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Gertrude Stein


Gertrude Stein (Author), Joan Retallack (Editor), Joan Retallack (Introduction)

Available worldwide

Paperback, 360 pages
ISBN: 9780520248069
April 2008
$29.95, £25.00
This selection of Gertrude Stein's work is taken from the period between 1905 and 1936, when the iconic modernist poet was engaged in an astounding number of still-surprising literary experiments, whose innovations continue to influence all the arts. Editor Joan Retallack has chosen complete texts or selections that lend themselves to a clarified vision of Stein's oeuvre. In her brilliant introduction, Retallack provides the historical and biographical context for Stein's lifelong project of composing a "continuous present," an effort which parallels many of the most important technological and scientific developments of her era—from moving pictures to Einstein's revision of our understanding of space and time. Retallack also addresses persistent questions about Stein's work and the best way to read it in our contemporary moment. In suggesting a performative "reading poesis" for these works, Retallack follows Stein's dictum by arguing that to actively experience the work is to enjoy it, and to enjoy it is to understand it.
List of Abbreviations

Melanctha (excerpt, from Three Lives, 1905)
The Making of Americans (excerpt, 1911)
Picasso (1911)
Flirting at the Bon Marche (1911)
Bon Marche Weather (1911)
Orta or One Dancing (excerpt, 1912)
Susie Asado (1912)
Tender Buttons: Objects, Food (1913)
Scenes from the Door (from Useful Knowledge, 1918)
Photograph (1920)
A Movie (1920)
An Elucidation (1923)
If I Told Him, A Completed Portrait of Picasso (1923)
Fourteen Anonymous Portraits (1923)
Are There Arithmetics (1923)
Business in Baltimore (1925)
Composition as Explanation (1926)
Patriarchal Poetry (excerpt, 1927)
Sentences and Paragraphs (from How to Write, 1930)
History or Messages from History (1930)
We Came. A History (1930)
Stanzas in Meditation (excerpt, 1932)
Lecture I (from Narration, 1934)
Identity a Poem (1935)
What Are Master-pieces and Why Are There So Few of Them (1936)

“With Apologies to Gertrude Stein,” newspaper advertisement
Two love notes from Stein to Toklas (n.d.): “Dear dainty
delicious darling” and “Ir/Re/Sis/Ti /Belle”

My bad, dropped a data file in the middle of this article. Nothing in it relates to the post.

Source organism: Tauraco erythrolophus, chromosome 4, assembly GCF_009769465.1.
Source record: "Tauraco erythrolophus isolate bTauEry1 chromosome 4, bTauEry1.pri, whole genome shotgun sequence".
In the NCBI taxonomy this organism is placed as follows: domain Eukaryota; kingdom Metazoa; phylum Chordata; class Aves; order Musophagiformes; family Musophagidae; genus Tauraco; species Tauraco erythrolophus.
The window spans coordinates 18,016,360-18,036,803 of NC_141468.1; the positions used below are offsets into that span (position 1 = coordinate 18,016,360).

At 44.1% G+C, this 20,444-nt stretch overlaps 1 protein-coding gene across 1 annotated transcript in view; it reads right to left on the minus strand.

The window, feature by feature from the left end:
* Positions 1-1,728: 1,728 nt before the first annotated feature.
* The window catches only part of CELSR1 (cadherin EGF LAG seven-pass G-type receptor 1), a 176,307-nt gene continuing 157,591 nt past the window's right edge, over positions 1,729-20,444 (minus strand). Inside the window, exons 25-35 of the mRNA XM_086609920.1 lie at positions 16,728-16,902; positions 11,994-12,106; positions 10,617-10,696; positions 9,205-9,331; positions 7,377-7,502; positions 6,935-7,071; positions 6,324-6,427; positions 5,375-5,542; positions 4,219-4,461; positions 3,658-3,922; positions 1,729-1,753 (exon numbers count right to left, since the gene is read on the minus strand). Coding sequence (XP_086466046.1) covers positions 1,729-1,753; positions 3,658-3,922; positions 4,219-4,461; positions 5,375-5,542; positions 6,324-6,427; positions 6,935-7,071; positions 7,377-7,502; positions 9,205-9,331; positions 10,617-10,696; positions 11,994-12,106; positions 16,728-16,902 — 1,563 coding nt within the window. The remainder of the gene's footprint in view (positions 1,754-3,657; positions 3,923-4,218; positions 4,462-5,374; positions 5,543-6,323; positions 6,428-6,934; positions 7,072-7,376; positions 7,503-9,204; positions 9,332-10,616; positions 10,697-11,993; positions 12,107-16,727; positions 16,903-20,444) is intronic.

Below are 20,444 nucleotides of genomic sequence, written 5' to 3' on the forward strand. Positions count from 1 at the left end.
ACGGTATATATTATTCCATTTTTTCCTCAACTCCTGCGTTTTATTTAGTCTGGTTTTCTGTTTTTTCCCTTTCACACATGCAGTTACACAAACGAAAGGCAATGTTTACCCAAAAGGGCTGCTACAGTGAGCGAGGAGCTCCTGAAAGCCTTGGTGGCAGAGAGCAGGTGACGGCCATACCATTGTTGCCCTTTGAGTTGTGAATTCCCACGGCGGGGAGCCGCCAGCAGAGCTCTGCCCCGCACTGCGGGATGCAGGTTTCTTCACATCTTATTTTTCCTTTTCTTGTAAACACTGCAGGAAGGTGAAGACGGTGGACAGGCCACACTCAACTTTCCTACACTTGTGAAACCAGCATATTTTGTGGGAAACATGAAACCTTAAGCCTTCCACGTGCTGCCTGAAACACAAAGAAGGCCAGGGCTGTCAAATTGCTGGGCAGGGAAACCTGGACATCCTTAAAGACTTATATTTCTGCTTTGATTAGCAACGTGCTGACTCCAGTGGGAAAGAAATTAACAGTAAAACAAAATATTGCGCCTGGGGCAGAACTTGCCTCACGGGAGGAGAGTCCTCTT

Virgil Thomson, Letter to Gertrude Stein (May 30, 1933)
“Stein Opera Sung by All-Negro Cast,” New York Times (February 9, 1934)
Thornton Wilder, Introduction to Narration (1935)

Selected Bibliography
Acknowledgments of Permissions
Gertrude Stein (1874-1946) was a major literary figure at the center of a circle of expatriate writers and artists living in Paris during the early decades of the twentieth century. She is the author of Three Lives, Tender Buttons, and The Making of Americans, among other works. The Autobiography of Alice B. Toklas was a best-seller in the United States. Joan Retallack is John D. and Catherine T. MacArthur Professor of Humanities at Bard College. She is the author of many books, including Afterrimages, How To Do Things With Words, and The Poethical Wager (UC Press).
"One of the best introductions to Gertrude Stein's work I've ever read. Joan Retallack's research is thorough and impressive, and she has done an outstanding job of assembling a valuable and interesting collection of Stein's writings."—Hank Lazer, author of Lyric & Spirit

“This exquisitely edited volume of Gertrude Stein's writings is far more informative than the usual 'selected works.' Out of the immense opus that Stein produced over a long and prolific career, Joan Retallack has chosen telling pieces, so as to show both the extraordinary thematic, generic, and stylistic variety, and the coherence of her life's work. Meanwhile, Retallack's delightful and informative introduction can stand on its own as a luminous contribution to our understanding of Gertrude Stein's work and her place in literary history. The fascinating documents that end the book can be regarded as the sweet at the end of a fully satisfying and memorable experience. This is an essential book for both new and long-term discoverers of the wonder of Gertrude Stein's writings.”—Lyn Hejinian, author of The Language of Inquiry

“Retallack's illuminating introduction is a vital contribution to our knowledge of Stein, revelatory of such issues as racism while viewing Stein's presence on the page and in the ear as performative play that creates a sensual apprehension of a new time (a perception of the activity of happiness). The selections and introduction demonstrate how Stein changed reading and perceiving.”—Leslie Scalapino, author of It's go in horizontal

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